The Provincial Administrative Court (WSA) in Wrocław found in a judgment of September 24, 2014 issued in case no. II FSK 1799/12 — contrary to what fiscal authorities sometimes hold — that if a shareholder transfers shares created to increase the company’s share capital and paid for out of the company’s spare capital (or shares whose nominal value was increased in the same fashion), it may not classify the amounts paid out of the spare capital to increase the share capital in this way as a tax-deductible cost.
The case involved a Polish corporation holding shares in a Swiss corporation which proposed to increase its share capital using its spare capital resources. The spare capital was comprised of share premiums generated by contributions previously made to the Swiss company by its Polish shareholder. The share capital was to be increased either by creating new shares or increasing the nominal value of existing shares. The Polish company requested a tax ruling to confirm that the spare capital amounts spent to increase the share capital of the Swiss company by creating new shares or increasing the nominal value of existing shares will be classifiable as a tax-deductible cost for the Polish company if it then transfers the said shares.
This interpretation was rejected by the Director of the Tax Chamber in Poznań issuing the requested tax ruling and later by the WSA in Wrocław which heard the company’s appeal against this tax ruling. Like the tax authority, the Court argued that the only expenditures that may be classified as tax-deductible costs are those that may be deemed definitive performances, permanently depleting the taxpayer’s assets, while transfers of amounts between a company’s various capitals do not fit this description. The Court also emphasized that expenditures of spare capital amounts are transactions relating to assets of the company rather than to assets of the shareholder transferring its shares in the company. It is for this reason too that transfers of amounts from the company’s spare capital to the company’s share capital cannot be deemed tax-deductible costs for the said shareholder. The Court held, further, that it does not matter where the spare capital amounts used to increase the company’s share capital originally came from – also, as was the case in the circumstances considered here, when the money came from share premiums generated by contributions previously made to the company by a shareholder.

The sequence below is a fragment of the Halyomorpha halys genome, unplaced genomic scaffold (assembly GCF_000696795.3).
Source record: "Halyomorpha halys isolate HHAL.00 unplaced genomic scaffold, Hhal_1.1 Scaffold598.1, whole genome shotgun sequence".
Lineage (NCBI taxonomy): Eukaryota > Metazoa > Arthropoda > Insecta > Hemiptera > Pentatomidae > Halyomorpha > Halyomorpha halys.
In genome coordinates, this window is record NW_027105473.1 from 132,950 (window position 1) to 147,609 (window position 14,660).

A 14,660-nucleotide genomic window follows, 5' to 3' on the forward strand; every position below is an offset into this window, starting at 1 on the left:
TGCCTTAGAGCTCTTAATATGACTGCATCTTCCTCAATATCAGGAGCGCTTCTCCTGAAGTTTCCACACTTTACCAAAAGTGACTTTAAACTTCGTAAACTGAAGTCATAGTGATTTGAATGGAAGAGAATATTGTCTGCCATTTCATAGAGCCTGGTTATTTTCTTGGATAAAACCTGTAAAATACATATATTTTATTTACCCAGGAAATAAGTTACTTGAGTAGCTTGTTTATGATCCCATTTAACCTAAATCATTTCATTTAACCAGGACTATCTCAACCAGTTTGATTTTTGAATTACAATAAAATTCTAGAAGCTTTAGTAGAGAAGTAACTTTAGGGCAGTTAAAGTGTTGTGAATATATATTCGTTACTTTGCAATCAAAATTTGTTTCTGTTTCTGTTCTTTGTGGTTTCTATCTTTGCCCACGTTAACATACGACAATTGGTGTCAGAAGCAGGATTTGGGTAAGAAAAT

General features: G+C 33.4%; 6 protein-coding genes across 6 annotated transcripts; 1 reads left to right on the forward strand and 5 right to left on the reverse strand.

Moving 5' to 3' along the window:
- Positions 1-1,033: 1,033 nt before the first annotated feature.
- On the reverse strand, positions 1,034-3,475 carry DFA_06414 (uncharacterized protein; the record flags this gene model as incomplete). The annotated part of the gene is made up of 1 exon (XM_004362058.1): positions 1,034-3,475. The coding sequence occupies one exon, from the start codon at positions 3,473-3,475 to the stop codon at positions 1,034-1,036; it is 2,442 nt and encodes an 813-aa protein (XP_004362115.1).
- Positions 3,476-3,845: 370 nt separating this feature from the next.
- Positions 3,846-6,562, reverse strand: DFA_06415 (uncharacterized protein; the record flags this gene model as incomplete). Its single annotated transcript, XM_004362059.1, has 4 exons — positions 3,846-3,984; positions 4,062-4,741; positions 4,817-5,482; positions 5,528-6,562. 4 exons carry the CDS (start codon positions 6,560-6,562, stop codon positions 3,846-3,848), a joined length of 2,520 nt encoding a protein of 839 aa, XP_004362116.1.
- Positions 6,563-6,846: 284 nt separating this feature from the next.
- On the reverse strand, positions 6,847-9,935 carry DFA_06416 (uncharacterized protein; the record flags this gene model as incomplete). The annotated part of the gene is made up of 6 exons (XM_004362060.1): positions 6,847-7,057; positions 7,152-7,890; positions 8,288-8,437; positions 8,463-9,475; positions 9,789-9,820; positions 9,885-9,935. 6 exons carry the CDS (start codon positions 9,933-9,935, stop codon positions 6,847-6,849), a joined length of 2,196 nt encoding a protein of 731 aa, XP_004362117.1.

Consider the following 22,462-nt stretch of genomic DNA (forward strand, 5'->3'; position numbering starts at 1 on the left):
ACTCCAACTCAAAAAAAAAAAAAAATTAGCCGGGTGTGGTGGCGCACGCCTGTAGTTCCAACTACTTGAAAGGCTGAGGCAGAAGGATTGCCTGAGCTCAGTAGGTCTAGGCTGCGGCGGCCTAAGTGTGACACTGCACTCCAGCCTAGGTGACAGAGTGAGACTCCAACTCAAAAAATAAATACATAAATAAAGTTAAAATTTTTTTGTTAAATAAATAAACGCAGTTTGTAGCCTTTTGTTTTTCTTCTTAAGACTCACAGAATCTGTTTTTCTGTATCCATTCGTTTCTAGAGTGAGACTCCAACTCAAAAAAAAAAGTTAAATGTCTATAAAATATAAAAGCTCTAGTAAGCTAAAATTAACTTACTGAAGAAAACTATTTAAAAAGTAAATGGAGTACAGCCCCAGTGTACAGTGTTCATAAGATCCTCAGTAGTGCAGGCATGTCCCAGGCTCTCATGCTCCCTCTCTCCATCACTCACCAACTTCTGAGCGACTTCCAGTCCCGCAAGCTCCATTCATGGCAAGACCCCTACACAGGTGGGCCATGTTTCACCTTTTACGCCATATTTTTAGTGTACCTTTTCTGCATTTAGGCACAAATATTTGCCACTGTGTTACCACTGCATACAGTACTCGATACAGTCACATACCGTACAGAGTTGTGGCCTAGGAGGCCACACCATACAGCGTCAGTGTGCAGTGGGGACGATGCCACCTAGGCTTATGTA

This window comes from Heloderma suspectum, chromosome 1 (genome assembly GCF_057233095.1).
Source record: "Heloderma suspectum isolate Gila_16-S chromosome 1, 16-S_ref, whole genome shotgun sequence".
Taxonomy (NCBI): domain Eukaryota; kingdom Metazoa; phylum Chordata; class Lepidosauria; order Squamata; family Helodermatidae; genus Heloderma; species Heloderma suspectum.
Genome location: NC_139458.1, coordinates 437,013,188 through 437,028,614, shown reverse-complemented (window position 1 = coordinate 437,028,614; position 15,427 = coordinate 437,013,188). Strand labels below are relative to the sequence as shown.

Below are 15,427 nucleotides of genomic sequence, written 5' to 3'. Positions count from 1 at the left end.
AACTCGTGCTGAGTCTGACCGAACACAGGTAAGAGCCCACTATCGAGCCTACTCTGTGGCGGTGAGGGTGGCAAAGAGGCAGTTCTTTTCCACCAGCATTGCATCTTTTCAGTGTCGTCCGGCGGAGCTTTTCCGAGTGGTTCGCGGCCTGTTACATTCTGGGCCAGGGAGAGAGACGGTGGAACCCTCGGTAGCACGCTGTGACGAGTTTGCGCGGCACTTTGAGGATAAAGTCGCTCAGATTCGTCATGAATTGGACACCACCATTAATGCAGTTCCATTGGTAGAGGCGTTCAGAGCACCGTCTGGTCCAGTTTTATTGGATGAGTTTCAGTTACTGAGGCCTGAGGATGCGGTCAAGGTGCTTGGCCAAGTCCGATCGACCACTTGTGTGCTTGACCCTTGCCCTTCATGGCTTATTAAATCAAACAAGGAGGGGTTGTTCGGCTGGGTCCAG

Regulations currently in force provide that the taxdeductible cost in case of the sale of shares is equal to the amount spent to purchase or acquire these shares. These regulations have for years now bred controversies, such as over restrictive interpretations favored by some tax authorities and courts whereby the “amounts spent” referred to in these regulations are only those amounts or performances that were actually spent/rendered by the shareholder. This interpretation prevents the classification of diverse items of property used for acquisition of shares by a shareholder as tax-deductible costs in the case of a variety of restructuring exercises despite these having, from the business point of view, a definite impact on the value and structure of the shareholder’s assets. For example, the value of receivables contributed to the company by the shareholder to pay for the share capital increase is not considered a tax-deductible cost since, according to the interpretation, the value of these receivables is not deemed an “amount spent” (i.e. expenditure), although there can be no doubt that the shareholder gives the receivable away, thus depriving itself of the ability to recover the amounts owed to it. The judgment at issue reiterates this restrictive interpretation of the tax regulations governing the taxation of share transfers.
Nevertheless, the tax authorities are not always consistent in applying this disadvantageous interpretation. In particular, some of most recent tax rulings issued by tax authorities allow the spare capital amount generated by share premiums when a shareholder makes a monetary contribution to an increase in the share capital of its company to be treated as a tax-deductible cost when the shareholder then sells its shares. This is the position taken, for example, by the Director of the Tax Chamber in Poznań in the tax rulings issued on March 26, 2014 (ref. no. ILPB3/423-619/13-5/PR) and October 24, 2013 (ref. no. ILPB3/423-352/13-2/PR). In this situation, taxpayers planning to make monetary contributions generating share premiums or serving to increase their companies’ share capital using spare capital resources ought to consider applying for tax rulings to clarify the issue of tax-deductible costs relating to the shares they hold, especially if they are also planning to later sell them.
Given the different positions being taken by the various tax authorities, if the tax ruling application is properly structured, the chances for a positive ruling eliminating the tax risk described here remain considerable.